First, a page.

Does the stock market need another waste disposal stock? After all, the industry is dominated by a powerful incumbent, Waste Management (NYSE:WM), while investors can also buy shares of peers like Waste Connections (NYSE:WCN), Republic Services (NYSE:RSG), and Clean Harbors (NYSE:CLH).
Regional competitor Advanced Disposal Services clearly thinks so, as it's about to launch its IPO after delaying it earlier this year. Here's a brief look at the soon-to-be-listed company.
One man's trash is another's...
Advanced Disposal advertises itself as the fourth-largest solid waste carter in the US. In contrast to some of its larger peers, which have operations throughout the country, Advanced Disposal generally concentrates on the Midwest and the South.
As of the end of this past June, almost three-quarters of its revenue was from those two regions; the remainder came from the Eastern US. All told it had around 2.8 residential customers, and 221,000 commercial and industrial clients. On its asset list were 39 owned or operated landfills, and 21 recycling facilities.
Advanced Disposal focuses its efforts on what it characterizes as "secondary, or less densely populated non-urban, markets where the presence of large national providers is generally more limited."
That's a sensible approach, but it hasn't been a profitable one lately. Advanced Disposal has booked net losses in at least the past five fiscal years.
A big acquisition -- Veolia ES Solid Waste in 2012 -- didn't stem the red ink. And in the three fiscal years that the company has been included in its parent's results, total revenue hasn't popped (the figures from 2013 to 2015 were $1.32 billion, slightly over $1.40 billion, and just under $1.40 billion, respectively).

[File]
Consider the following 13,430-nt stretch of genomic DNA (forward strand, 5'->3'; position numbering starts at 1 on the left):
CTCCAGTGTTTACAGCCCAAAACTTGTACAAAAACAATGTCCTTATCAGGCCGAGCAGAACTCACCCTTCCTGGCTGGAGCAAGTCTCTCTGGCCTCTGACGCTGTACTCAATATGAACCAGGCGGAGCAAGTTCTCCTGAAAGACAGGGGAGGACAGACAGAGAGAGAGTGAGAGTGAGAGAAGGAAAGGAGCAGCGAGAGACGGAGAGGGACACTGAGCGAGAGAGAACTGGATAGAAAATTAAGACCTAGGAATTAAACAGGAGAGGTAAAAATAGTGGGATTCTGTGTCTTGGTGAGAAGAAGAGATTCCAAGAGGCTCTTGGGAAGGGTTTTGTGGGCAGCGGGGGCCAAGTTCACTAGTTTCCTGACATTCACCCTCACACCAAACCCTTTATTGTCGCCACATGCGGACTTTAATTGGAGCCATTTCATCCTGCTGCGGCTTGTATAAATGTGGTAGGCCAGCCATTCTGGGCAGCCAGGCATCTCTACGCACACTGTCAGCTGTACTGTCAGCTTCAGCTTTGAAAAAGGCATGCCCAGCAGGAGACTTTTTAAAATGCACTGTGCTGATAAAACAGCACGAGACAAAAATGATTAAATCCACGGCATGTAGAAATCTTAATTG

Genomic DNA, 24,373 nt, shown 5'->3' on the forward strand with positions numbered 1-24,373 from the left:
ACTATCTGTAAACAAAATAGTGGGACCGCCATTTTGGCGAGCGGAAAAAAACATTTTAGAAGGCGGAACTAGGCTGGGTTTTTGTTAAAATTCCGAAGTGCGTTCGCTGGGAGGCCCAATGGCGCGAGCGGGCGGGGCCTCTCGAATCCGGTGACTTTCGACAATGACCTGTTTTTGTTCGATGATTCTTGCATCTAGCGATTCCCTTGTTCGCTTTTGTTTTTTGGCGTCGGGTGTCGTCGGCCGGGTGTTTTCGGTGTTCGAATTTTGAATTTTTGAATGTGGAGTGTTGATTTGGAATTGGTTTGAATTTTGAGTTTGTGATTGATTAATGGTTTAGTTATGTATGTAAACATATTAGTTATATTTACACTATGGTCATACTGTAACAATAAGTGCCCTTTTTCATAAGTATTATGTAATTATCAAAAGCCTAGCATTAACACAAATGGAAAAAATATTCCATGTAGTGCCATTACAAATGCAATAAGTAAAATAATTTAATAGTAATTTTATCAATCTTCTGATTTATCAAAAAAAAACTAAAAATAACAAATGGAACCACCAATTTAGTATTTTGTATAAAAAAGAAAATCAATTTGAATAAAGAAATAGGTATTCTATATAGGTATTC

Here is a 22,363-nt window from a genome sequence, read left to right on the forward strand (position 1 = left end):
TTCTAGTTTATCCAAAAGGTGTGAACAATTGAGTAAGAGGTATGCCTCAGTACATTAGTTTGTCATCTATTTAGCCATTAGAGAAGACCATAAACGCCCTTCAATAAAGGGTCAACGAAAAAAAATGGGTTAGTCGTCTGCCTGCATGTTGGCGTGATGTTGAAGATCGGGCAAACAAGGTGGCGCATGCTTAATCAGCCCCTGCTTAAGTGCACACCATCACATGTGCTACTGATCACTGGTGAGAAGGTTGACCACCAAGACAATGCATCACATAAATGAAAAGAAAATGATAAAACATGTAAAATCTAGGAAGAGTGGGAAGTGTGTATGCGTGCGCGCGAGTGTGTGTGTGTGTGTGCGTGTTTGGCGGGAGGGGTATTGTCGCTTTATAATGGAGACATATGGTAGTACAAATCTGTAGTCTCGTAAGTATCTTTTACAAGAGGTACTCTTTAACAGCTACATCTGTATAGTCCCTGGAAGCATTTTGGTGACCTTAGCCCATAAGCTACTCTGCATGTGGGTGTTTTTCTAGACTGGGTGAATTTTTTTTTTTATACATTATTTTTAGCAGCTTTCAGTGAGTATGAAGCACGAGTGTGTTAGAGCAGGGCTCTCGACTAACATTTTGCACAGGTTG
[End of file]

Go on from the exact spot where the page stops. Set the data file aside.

Revenue struggles have been the norm in the waste disposal sector lately, due in no small part to depressed commodity prices. Cheaper oil makes it more cost-effective to buy virgin plastic as opposed to the recycled variety. Low oil prices also help pump up the value of the dollar, making American recyclables noncompetitive in foreign markets. Most big waste hauling companies offer recycling services to some degree.
That aside, it remains a generally profitable industry. Over its past five fiscal years, Waste Management has not posted a single net loss; ditto for Republic Services. Clean Harbors and Waste Connections have each booked only one loss-making period across that stretch of time.
This Fool's take
One big reason for Advanced Disposal's shortfalls is the company's high indebtedness. At the end of this past June, its borrowing stood at over $2.2 billion, a figure well higher than the annual revenue tallies it's been reporting lately.
As a result, interest expense is considerable. Last year, it amounted to $138 million, or almost 10% of revenue. By comparison, in their last-reported fiscal years the figures for Waste Management and Waste Connections were both just shy of 3%. Republic Services stood at 4%, and Clean Harbors' was just over 2%.
Meanwhile, three of those Advanced Disposal rivals -- Waste Management, Waste Connections, and Republic Services -- pay dividends, with current yields of 2.6%, 0.8%, and 2.5%, respectively.
Don't expect a payout from the new company; in its prospectus, Advanced Disposal bluntly admits that it has "no current plans" to distribute one.
So Advanced Disposal is a company that's struggling like its peers, but has significantly more leverage, and a much harder time squeezing out a profit. It also won't be paying a dividend for quite some time at least.
Considering all that, it doesn't seem like it'll be a choice investment in the sector, at least not now.
Advanced Disposal Services is slated to make its stock market debut this Thursday (Oct. 6) on the New York Stock Exchange under the ticker symbol ADSW. 19.25 million shares are to be sold in the IPO at a price of $18 to $21 apiece.
The lead joint book-running managers of the issue are Deutsche Bank Securities, Credit Suisse Securities, and Barclays Capital.